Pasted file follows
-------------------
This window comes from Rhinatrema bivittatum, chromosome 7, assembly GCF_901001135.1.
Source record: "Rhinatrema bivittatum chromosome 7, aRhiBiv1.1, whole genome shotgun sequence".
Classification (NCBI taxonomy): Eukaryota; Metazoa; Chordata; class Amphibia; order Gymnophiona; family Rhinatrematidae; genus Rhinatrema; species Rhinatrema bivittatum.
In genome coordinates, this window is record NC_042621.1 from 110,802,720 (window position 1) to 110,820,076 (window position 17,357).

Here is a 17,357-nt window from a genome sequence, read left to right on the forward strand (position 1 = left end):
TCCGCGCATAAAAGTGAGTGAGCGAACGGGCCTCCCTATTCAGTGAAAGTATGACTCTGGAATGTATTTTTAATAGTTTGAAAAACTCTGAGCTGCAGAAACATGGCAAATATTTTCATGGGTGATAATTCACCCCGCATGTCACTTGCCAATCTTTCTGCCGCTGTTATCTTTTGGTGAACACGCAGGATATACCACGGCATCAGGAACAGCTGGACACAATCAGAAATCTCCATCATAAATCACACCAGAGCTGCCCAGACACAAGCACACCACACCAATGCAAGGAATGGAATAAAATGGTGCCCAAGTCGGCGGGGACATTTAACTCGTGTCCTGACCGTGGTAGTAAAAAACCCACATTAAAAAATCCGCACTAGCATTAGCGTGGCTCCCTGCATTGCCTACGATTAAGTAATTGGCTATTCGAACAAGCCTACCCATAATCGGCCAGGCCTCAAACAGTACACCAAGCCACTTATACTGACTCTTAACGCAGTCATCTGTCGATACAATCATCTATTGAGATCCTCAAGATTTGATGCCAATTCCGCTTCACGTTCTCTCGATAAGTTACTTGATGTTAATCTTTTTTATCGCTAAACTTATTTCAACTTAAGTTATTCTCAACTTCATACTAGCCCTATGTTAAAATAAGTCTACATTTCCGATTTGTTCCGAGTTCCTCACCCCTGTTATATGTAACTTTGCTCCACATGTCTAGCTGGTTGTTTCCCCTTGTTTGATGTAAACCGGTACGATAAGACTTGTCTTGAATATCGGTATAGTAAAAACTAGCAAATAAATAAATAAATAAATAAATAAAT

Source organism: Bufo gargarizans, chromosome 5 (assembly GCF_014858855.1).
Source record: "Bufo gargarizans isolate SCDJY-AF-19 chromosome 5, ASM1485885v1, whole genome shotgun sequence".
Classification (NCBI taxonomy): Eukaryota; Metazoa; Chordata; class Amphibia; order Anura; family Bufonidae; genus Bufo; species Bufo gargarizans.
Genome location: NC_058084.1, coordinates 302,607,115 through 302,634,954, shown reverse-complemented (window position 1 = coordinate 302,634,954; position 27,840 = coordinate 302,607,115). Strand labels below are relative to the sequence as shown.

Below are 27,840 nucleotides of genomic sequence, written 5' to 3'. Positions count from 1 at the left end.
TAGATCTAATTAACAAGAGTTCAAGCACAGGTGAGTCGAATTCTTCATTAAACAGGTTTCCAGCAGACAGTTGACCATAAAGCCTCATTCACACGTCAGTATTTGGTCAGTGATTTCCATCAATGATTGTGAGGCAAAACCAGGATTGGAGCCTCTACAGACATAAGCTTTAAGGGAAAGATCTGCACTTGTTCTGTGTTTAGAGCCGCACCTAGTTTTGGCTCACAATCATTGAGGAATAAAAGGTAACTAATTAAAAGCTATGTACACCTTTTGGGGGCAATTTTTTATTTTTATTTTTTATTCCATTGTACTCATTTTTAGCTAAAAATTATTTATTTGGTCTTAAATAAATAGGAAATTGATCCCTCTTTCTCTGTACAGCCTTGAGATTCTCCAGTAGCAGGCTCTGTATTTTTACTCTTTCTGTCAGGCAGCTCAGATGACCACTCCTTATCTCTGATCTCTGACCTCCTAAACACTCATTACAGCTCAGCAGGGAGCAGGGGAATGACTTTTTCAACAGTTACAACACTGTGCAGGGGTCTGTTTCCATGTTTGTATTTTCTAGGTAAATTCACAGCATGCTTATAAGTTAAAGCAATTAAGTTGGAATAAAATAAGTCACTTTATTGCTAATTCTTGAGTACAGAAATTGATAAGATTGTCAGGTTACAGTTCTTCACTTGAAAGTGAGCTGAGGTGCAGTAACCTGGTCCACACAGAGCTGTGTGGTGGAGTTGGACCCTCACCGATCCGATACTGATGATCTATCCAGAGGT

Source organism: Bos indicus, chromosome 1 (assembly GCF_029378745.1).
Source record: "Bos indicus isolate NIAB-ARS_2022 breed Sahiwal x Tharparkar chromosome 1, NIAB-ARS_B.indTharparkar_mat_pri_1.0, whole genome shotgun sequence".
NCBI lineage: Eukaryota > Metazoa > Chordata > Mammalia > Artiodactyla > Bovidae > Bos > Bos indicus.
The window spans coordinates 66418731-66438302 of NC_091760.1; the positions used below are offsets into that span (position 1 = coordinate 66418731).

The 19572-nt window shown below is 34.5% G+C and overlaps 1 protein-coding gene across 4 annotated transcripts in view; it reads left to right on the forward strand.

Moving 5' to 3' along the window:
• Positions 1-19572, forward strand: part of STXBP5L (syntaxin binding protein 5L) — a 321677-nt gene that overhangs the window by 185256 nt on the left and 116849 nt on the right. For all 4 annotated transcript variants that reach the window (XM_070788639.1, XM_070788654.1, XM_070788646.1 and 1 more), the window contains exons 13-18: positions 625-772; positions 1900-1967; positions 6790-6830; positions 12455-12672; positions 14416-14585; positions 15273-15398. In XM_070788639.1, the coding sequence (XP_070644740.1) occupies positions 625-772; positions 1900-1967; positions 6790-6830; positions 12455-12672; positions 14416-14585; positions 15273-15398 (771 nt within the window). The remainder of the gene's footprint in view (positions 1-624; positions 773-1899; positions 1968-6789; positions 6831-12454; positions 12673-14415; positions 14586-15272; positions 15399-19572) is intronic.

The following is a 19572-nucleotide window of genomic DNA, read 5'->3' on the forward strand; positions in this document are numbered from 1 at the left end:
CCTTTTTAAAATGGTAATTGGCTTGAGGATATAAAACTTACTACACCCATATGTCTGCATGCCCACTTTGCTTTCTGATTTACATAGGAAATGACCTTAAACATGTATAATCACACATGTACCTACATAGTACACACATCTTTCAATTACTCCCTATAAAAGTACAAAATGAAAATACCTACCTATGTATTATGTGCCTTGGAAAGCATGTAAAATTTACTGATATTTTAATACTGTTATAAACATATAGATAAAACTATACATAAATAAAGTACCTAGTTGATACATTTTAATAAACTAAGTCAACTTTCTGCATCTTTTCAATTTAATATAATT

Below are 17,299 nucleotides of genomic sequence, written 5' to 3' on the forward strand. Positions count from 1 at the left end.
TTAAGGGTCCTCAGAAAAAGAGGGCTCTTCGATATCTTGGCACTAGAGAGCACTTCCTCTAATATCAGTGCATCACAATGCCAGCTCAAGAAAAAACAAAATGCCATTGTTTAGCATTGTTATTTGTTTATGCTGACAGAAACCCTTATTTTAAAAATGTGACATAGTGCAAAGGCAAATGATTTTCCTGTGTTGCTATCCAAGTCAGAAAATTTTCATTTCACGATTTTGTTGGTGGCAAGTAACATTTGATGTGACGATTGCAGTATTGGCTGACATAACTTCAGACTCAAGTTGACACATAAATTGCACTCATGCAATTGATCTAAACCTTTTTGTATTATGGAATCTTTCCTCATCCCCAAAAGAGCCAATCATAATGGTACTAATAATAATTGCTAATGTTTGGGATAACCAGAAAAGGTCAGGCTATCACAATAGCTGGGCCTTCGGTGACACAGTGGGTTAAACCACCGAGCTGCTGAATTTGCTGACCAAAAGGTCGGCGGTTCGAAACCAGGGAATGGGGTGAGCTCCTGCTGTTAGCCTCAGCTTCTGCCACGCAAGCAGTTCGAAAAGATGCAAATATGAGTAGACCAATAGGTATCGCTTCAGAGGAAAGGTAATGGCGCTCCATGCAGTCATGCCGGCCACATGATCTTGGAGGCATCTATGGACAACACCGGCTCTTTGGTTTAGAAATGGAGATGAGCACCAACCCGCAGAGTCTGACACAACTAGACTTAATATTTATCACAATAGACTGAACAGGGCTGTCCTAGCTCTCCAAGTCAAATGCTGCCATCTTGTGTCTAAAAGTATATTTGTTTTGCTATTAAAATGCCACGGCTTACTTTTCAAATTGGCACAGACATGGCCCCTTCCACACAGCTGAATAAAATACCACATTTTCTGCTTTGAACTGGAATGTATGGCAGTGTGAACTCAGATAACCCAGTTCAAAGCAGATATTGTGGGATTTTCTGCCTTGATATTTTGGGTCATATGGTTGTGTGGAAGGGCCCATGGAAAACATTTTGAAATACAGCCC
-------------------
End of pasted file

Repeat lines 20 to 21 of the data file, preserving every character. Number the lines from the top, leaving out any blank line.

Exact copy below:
The following is a 19572-nucleotide window of genomic DNA, read 5'->3' on the forward strand; positions in this document are numbered from 1 at the left end:
CCTTTTTAAAATGGTAATTGGCTTGAGGATATAAAACTTACTACACCCATATGTCTGCATGCCCACTTTGCTTTCTGATTTACATAGGAAATGACCTTAAACATGTATAATCACACATGTACCTACATAGTACACACATCTTTCAATTACTCCCTATAAAAGTACAAAATGAAAATACCTACCTATGTATTATGTGCCTTGGAAAGCATGTAAAATTTACTGATATTTTAATACTGTTATAAACATATAGATAAAACTATACATAAATAAAGTACCTAGTTGATACATTTTAATAAACTAAGTCAACTTTCTGCATCTTTTCAATTTAATATAATT